Q: This will be my first Father's Day (our daughter was born four months ago). Quite frankly, the entire concept scares me. Who thought it would be a good idea to let ME be a dad? I don't think I have what it takes.
Jim: If you're not a little scared at the thought of being a parent, there's probably something wrong. It's a tough assignment -- but it's also one of God's greatest gifts!
Years ago, my friend, Dr. Ken Canfield, wrote a book called "The Seven Secrets of Effective Fathers." Perhaps you'll find these principles empowering as you start your journey.
First, effective fathers are committed to their children. Nothing else can fill a dad's role -- not TV, not school and not even Mom. Fathers need to be there for their kids.
Second, effective fathers know their children. They ask them questions, spend time on their turf, and help them develop their own talents and interests.
Third, effective fathers are consistent in their attitudes and behavior. They keep their promises. Their lives are characterized by regularity and predictability.
Fourth, effective fathers protect and provide for their kids. This means not only putting a roof over their heads, but also knowing their emotional needs.
Fifth, effective fathers love their children's mother. Dr. Canfield calls this "one of the best things you can do for your kids." Dads need to go on dates with their wives, and show them affection in front of the kids.
Sixth, effective fathers are active listeners. They pay attention when their kids talk to them, and block out distractions.
Finally, effective fathers spiritually equip their children. They take them to church, and teach them to pray.
Some of these principles won't apply until your daughter is older, but ingrain them in your mind now. Happy Father's Day, and may God bless you in your role as a dad!
Q: My husband and I have been married for almost 15 years. We have two children together, and we have just grown apart. We live under the same roof, but don't seem to communicate. Recently I've started voicing my unhappiness, but my husband doesn't seem to be too concerned, and if anything, seems shocked that I'm unhappy. What do I do?
Juli: During the busyness of raising kids and managing life, it's pretty normal for couples in your life stage to feel like the connection has gone out of your marriage. It is also common for you to be more sensitive to this lack of intimacy than your husband is. In general, women desire more emotional intimacy in marriage and are the first to notice when you begin to drift apart.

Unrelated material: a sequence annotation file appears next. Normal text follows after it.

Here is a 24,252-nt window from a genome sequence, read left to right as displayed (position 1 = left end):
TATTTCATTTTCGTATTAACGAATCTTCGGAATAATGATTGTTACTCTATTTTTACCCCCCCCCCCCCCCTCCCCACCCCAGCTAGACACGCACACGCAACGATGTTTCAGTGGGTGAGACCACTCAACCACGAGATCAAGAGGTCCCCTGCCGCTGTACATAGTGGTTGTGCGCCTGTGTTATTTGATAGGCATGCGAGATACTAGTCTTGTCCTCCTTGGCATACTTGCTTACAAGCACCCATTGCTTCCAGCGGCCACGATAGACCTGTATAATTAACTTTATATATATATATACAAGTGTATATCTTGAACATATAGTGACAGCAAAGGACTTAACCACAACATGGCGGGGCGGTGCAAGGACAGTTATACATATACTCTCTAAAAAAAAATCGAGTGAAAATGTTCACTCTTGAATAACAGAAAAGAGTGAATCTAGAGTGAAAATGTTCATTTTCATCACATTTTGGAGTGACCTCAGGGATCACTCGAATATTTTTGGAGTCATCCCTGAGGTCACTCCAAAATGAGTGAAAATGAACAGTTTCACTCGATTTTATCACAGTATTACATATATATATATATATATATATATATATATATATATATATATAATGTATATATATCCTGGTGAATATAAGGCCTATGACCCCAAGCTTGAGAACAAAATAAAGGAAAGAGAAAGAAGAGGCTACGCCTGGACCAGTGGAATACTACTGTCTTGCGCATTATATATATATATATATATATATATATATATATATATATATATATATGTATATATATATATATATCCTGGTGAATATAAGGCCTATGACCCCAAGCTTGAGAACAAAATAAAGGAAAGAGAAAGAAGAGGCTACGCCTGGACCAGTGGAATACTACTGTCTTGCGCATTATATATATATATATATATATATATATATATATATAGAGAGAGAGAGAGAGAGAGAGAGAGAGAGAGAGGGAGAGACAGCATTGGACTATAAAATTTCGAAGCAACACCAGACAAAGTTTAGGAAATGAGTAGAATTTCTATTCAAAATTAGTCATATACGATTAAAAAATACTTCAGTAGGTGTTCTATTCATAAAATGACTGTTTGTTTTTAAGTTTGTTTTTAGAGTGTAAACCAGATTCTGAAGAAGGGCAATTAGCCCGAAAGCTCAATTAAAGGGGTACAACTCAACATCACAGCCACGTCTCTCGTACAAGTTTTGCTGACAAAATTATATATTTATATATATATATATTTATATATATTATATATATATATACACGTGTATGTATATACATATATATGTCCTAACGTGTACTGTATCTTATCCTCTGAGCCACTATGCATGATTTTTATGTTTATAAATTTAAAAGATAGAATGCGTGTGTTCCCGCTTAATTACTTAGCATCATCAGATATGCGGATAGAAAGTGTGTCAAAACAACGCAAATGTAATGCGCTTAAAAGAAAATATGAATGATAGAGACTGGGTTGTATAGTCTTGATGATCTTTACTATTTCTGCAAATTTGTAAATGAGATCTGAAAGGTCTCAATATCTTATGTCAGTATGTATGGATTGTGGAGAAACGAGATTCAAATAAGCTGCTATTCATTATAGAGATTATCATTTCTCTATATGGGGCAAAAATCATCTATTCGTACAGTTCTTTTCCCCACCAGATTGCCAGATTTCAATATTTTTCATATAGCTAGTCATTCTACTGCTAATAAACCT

You didn't mention any major conflicts that are contributing to "drifting apart." This is good. However, if your marriage continues to drift, you'll become more and more vulnerable to a crisis like infidelity. Now is the time to change things.
Since your husband doesn't think there's a problem, he may not be interested in marriage counseling. However, he might be willing to read a good book together on marriage or even attend a weekend marriage conference.
One of the simplest and most important things you can do is to start investing time in one another. Plan a date night at least twice a month. Take 15 to 20 minutes a day to check in with each other. Go out of your way to connect during the day with a quick text that says "I'm thinking about you" or a sweet note with lipstick on the mirror. These might seem like very minor adjustments, but they can make a big difference in working toward intimacy.
Finally, don't give up. Many couples go through stretches in which marriage is not fun or emotionally fulfilling. Investing through these rough spots will build an even deeper emotional connection for the future of your marriage.
Dr. Juli Slattery is a licensed psychologist, co-host of Focus on the Family, author of several books, and a wife and mother of three.
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